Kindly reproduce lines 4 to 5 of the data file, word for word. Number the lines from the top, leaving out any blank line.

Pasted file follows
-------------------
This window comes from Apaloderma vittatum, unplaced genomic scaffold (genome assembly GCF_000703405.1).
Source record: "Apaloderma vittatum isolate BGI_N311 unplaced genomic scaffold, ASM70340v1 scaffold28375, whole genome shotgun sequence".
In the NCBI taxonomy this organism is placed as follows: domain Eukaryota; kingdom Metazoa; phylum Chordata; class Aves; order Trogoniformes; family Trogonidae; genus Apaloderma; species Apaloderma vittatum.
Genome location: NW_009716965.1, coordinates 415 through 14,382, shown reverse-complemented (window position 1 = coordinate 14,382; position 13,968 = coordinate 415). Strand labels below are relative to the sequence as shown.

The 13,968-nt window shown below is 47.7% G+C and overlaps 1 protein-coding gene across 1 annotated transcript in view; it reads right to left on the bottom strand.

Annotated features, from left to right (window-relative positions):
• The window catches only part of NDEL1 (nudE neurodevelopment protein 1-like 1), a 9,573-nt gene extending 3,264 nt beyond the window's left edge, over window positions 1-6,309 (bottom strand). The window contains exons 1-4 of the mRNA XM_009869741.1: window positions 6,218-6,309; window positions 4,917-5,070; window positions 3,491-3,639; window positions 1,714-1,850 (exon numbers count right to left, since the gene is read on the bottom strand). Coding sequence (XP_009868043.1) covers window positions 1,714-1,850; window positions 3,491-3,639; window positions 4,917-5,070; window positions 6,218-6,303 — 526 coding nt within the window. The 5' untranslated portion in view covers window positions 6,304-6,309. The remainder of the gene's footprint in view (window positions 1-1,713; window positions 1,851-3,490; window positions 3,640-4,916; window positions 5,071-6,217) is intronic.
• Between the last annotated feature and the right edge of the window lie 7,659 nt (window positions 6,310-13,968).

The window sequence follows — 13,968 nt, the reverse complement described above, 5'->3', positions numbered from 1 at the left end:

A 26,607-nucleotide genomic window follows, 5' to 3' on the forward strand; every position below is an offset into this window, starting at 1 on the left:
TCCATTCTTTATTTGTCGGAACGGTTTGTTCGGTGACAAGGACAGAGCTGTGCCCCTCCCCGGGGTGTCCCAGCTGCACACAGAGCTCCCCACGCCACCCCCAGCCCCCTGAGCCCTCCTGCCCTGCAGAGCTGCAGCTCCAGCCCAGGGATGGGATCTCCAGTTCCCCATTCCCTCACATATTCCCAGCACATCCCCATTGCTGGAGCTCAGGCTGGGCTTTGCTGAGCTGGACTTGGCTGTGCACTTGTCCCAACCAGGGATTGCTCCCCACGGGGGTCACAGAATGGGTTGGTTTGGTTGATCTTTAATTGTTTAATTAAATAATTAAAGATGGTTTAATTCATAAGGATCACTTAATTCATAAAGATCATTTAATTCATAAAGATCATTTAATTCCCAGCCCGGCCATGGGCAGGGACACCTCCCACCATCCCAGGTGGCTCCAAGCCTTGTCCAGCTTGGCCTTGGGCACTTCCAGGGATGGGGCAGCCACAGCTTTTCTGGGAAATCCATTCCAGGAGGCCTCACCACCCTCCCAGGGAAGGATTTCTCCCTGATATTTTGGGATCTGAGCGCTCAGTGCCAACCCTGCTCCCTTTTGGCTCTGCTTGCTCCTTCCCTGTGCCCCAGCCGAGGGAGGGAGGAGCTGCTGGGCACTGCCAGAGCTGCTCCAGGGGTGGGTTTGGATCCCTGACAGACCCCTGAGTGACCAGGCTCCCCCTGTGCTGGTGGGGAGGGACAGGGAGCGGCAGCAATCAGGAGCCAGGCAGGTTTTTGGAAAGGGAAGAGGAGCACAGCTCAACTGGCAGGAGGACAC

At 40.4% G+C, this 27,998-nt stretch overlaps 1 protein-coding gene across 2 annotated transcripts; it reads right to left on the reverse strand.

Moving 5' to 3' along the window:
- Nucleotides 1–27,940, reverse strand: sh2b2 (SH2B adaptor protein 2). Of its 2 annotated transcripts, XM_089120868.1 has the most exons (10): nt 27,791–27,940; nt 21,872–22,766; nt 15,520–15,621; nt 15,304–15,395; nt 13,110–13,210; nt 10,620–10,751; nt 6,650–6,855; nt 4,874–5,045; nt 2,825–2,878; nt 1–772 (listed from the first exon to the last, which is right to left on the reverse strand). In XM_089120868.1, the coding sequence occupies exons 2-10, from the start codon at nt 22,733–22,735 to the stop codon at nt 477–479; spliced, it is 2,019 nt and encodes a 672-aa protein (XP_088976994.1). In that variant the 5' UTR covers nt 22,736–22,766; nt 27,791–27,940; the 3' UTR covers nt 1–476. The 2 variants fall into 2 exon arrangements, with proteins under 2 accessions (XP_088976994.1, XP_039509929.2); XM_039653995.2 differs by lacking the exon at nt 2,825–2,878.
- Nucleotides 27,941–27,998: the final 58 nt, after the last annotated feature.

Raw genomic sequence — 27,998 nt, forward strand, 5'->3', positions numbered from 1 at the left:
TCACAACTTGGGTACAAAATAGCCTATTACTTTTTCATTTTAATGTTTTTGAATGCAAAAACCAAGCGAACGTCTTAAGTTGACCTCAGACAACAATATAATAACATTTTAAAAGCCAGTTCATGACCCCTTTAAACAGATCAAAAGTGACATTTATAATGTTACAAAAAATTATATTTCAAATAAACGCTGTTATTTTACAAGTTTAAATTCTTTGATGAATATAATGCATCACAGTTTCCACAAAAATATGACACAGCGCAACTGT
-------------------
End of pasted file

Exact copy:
Genome location: NW_009716965.1, coordinates 415 through 14,382, shown reverse-complemented (window position 1 = coordinate 14,382; position 13,968 = coordinate 415). Strand labels below are relative to the sequence as shown.

The 13,968-nt window shown below is 47.7% G+C and overlaps 1 protein-coding gene across 1 annotated transcript in view; it reads right to left on the bottom strand.